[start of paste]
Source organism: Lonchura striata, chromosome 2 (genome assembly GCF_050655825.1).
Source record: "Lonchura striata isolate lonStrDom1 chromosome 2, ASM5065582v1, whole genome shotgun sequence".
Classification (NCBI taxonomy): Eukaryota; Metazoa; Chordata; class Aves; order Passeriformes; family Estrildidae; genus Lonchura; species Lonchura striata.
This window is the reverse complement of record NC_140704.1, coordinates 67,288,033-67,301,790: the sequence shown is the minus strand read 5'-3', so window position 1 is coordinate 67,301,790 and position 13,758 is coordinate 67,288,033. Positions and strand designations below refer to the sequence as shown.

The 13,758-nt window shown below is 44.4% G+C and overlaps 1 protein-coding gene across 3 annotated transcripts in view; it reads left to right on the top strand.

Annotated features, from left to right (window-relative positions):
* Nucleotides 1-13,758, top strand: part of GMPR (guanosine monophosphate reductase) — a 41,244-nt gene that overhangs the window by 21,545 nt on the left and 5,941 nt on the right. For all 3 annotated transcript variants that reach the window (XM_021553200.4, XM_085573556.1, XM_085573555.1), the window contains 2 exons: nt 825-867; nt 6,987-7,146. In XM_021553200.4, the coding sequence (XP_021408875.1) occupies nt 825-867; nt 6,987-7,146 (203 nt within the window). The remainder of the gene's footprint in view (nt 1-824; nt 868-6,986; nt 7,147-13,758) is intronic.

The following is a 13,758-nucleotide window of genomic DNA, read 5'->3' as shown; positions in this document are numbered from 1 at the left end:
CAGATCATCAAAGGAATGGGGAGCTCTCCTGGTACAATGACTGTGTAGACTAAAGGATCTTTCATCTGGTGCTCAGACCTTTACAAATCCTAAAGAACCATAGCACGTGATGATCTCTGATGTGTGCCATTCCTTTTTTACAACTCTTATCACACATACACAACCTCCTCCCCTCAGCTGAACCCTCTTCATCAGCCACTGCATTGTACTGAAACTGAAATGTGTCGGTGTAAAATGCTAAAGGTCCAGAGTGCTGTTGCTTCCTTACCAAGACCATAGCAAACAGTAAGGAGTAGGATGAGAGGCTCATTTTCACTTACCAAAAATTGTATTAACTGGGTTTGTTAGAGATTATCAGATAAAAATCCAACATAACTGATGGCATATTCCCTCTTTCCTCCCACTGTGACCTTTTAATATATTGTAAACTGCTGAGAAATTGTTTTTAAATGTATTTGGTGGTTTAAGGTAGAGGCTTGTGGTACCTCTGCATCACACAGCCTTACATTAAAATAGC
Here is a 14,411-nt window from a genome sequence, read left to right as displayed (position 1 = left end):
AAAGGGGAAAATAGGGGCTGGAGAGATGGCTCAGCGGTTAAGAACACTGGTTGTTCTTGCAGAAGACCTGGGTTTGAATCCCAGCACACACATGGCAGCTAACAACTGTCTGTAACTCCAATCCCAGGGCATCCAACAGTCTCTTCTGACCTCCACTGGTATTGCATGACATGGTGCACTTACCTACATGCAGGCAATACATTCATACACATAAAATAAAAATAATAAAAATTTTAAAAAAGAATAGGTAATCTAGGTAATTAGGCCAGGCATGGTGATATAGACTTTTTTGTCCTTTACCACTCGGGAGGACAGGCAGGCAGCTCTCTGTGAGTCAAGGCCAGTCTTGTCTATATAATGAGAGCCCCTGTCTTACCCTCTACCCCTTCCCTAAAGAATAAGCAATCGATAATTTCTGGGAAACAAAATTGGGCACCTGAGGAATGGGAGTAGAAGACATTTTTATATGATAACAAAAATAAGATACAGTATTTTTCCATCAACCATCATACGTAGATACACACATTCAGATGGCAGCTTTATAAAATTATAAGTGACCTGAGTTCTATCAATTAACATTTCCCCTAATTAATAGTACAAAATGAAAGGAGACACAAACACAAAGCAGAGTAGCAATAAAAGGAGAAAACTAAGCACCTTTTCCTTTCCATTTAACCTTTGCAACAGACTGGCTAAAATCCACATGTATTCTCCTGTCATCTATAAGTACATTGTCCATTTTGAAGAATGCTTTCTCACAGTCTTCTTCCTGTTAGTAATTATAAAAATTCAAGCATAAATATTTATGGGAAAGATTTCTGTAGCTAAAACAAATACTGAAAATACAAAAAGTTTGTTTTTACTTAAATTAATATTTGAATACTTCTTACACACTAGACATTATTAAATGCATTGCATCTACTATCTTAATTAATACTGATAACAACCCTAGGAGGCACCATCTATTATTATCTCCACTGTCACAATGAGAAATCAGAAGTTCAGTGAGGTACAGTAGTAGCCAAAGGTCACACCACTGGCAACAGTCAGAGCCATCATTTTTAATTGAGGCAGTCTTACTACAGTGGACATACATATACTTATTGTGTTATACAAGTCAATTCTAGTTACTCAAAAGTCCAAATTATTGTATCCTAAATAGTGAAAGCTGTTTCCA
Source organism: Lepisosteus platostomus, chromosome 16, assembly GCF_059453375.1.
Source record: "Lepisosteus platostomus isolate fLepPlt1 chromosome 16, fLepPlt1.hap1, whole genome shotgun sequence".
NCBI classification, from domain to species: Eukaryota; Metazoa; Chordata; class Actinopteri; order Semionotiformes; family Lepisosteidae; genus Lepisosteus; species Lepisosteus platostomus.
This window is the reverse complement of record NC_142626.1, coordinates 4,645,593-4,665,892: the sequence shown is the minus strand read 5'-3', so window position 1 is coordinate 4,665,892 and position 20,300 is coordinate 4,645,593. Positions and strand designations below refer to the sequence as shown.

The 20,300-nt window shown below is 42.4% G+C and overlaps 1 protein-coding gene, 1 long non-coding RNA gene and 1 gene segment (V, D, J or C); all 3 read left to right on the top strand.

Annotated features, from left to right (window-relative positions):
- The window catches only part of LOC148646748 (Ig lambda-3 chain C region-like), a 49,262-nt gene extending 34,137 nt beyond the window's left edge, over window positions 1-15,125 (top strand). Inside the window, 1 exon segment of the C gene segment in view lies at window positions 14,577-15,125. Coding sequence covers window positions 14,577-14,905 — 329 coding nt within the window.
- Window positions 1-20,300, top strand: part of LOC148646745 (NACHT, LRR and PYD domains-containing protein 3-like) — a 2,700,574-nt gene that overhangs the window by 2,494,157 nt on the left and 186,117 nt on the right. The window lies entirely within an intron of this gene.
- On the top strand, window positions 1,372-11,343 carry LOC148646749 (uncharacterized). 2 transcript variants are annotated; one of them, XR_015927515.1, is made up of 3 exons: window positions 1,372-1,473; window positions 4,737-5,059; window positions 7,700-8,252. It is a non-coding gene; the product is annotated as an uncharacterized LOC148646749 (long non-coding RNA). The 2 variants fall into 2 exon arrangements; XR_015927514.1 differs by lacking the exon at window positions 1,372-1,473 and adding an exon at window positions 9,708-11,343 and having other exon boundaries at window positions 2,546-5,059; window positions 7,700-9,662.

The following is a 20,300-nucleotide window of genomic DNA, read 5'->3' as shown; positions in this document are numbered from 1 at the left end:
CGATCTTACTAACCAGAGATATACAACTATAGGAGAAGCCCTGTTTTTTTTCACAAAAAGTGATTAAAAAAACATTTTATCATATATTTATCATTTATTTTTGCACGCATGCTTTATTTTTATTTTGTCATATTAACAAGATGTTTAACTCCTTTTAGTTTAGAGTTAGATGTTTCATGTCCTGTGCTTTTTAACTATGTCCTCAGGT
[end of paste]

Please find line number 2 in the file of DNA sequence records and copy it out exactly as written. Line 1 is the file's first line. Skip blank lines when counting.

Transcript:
Source record: "Lonchura striata isolate lonStrDom1 chromosome 2, ASM5065582v1, whole genome shotgun sequence".